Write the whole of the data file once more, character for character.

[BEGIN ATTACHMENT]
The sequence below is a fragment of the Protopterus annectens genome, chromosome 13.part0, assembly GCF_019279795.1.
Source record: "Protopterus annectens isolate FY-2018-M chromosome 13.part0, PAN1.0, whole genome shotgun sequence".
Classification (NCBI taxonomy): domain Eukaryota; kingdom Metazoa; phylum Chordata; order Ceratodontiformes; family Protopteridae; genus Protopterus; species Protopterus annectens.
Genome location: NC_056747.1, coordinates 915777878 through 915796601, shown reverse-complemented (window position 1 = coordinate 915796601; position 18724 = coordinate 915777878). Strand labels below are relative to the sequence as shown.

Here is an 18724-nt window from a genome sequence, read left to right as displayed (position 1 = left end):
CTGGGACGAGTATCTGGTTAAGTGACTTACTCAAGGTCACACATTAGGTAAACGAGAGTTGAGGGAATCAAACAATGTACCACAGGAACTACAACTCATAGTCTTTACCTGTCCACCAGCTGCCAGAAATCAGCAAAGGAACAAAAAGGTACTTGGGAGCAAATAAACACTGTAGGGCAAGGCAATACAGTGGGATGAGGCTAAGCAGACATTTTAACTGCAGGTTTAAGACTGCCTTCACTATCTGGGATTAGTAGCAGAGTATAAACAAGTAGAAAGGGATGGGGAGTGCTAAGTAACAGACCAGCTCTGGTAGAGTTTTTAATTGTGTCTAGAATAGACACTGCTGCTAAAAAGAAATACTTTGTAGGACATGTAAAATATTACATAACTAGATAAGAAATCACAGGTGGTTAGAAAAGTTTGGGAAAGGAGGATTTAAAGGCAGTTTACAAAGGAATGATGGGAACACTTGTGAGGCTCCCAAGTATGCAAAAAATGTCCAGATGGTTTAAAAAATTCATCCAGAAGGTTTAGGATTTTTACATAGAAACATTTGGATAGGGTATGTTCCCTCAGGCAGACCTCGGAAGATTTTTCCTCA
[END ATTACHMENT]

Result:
The sequence below is a fragment of the Protopterus annectens genome, chromosome 13.part0, assembly GCF_019279795.1.
Source record: "Protopterus annectens isolate FY-2018-M chromosome 13.part0, PAN1.0, whole genome shotgun sequence".
Classification (NCBI taxonomy): domain Eukaryota; kingdom Metazoa; phylum Chordata; order Ceratodontiformes; family Protopteridae; genus Protopterus; species Protopterus annectens.
Genome location: NC_056747.1, coordinates 915777878 through 915796601, shown reverse-complemented (window position 1 = coordinate 915796601; position 18724 = coordinate 915777878). Strand labels below are relative to the sequence as shown.

Here is an 18724-nt window from a genome sequence, read left to right as displayed (position 1 = left end):
CTGGGACGAGTATCTGGTTAAGTGACTTACTCAAGGTCACACATTAGGTAAACGAGAGTTGAGGGAATCAAACAATGTACCACAGGAACTACAACTCATAGTCTTTACCTGTCCACCAGCTGCCAGAAATCAGCAAAGGAACAAAAAGGTACTTGGGAGCAAATAAACACTGTAGGGCAAGGCAATACAGTGGGATGAGGCTAAGCAGACATTTTAACTGCAGGTTTAAGACTGCCTTCACTATCTGGGATTAGTAGCAGAGTATAAACAAGTAGAAAGGGATGGGGAGTGCTAAGTAACAGACCAGCTCTGGTAGAGTTTTTAATTGTGTCTAGAATAGACACTGCTGCTAAAAAGAAATACTTTGTAGGACATGTAAAATATTACATAACTAGATAAGAAATCACAGGTGGTTAGAAAAGTTTGGGAAAGGAGGATTTAAAGGCAGTTTACAAAGGAATGATGGGAACACTTGTGAGGCTCCCAAGTATGCAAAAAATGTCCAGATGGTTTAAAAAATTCATCCAGAAGGTTTAGGATTTTTACATAGAAACATTTGGATAGGGTATGTTCCCTCAGGCAGACCTCGGAAGATTTTTCCTCA